Observer wrote: Actually you do not agree with him and there is no contradiction in what he is maitaining.
You are right. I do not agree with him. I agree with the statement that disagrees with him. What he maintains and what he stated are two different things. It serves to prove that Calvinism is nothing more than a knotted up ball of self-contradiction.
Observer wrote: What we do deny is that given man's sinful nature... the sinner has no volition towards God.
I know of at least one sinner that has a inarguably a volition towards God: YOU silly!
Unless you of course do not consider yourself a sinner.
Observer wrote: ...and if we take at all seriously what is predicated of sinful man in the Bible.
I have not met a Calvinist who has yet taken seriously what the Bible has to say. All I see is a total disregard to the rules of language, bunch of equivocations, and many more fabricated definitions that cannot be found in one single dictionary. When asked for a simple declarative statement that STATES something (anything!) that they believe, then they always proudly come up lacking in favor of some profound meaning that exists only in the F_anciful L_and of the Calvinist.
Observer wrote: So no real answers from you. What a surprise! What precisely does "total depravity" mean to you in relation to the sinners nature?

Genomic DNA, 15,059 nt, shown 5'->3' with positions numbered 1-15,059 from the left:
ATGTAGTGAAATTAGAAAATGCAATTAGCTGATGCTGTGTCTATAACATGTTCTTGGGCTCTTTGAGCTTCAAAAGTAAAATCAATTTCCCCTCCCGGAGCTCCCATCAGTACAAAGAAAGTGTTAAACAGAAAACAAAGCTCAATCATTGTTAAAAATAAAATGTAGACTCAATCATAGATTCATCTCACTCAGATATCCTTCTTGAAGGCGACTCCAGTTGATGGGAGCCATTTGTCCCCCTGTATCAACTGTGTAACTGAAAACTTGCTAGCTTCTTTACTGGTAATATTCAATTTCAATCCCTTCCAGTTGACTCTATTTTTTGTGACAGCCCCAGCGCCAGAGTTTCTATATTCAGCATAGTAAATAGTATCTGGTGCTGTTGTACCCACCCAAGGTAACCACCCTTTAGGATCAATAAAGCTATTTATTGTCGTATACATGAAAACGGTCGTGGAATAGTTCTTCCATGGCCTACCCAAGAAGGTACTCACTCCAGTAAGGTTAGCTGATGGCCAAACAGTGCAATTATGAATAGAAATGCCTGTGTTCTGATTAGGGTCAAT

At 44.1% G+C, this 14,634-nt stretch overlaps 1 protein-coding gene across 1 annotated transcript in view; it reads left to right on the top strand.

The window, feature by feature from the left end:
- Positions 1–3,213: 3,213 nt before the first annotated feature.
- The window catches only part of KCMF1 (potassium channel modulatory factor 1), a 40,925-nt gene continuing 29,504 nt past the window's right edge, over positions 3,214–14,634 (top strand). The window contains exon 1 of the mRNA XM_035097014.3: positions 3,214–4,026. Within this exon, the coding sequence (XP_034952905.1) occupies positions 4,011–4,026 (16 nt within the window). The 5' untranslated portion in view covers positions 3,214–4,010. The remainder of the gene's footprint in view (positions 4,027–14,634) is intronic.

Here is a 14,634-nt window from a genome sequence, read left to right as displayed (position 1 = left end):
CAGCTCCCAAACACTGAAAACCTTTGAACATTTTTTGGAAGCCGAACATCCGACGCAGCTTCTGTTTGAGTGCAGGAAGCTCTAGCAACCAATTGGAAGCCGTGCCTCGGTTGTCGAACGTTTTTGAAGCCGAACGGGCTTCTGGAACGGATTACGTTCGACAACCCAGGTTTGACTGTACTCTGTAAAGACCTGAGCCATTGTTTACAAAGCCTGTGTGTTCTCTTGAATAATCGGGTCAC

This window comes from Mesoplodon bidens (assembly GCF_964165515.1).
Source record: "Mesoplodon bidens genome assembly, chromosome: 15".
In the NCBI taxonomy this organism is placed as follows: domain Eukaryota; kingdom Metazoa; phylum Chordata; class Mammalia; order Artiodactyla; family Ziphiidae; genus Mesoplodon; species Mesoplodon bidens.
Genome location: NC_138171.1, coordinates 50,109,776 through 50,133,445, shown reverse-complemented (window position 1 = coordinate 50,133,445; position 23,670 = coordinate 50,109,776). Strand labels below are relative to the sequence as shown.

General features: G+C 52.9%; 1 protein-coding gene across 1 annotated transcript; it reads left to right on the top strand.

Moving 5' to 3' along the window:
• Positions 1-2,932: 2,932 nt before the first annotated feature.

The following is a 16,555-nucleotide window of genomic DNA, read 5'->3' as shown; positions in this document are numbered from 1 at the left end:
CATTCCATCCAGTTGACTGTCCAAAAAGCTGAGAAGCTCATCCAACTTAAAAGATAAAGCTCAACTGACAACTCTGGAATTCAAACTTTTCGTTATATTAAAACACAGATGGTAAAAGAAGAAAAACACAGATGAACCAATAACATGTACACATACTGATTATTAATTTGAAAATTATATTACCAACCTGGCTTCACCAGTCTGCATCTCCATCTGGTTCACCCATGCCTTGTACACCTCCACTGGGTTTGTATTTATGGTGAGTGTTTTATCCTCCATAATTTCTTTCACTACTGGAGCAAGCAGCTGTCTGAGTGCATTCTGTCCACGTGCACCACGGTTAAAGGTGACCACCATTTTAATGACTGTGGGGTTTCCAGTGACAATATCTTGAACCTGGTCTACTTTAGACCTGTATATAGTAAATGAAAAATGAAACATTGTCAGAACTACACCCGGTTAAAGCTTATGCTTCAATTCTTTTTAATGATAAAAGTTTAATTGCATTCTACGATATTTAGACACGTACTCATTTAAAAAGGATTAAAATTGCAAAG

You mean "depravity." "Total depravity" is merely a Calvinistic term that they can't prove if their lives depended on them. It means that left to himself that man (including the elect) will do the vilest of sins. ______________________________________
The previous answer addressed your ridiculous notion that man is not born with volition. The ability to choose is not a miraculous act of God; but rather one of the many faculties he has indued his imago dei with.
One does not suddenly obtain this volition; he is born with it silly!
Observer wrote: You had previously agreed with the quote cited from Joel Beeke! So your mind's changed, where is the rebuttal? Beeke's quote read:
I do agree with him. I was merely using his own words against him if you would read my post correctly. Apparently he(and you) is not aware of how he contradicts himself.
He states that Scripture do not represent faith as a work, but ironically that is what the Calvinists state. When I state that the only condition God places on salvation is faith, you whip out the strawman of faith equals works.
The act of trust is never represented as a work and your insistance that in some cases it is a work is laughable and demonstrates the Calvinist desperate attempt to prove their pet theology.
The act of faith is not a work anymore than thinking is a work. Otherwise we are all guilty! Of course the Calvinist always makes an exception for themselves.
Walt wrote: In the interest of fairness, Shame on you for deceiving! It is one thing for people to use that method of putting in someone's name who is past away, but another to use someone else's name who is alive to make people think they are posting. Doing that with real people's names is really unfair, as you bring that person into the debate who many not have even wanted involved. It is better to quote the person, and if available give the reference to the source. Using their name as you did is wrong in my opinion.
I suppose that him informing you what he did is wrong to.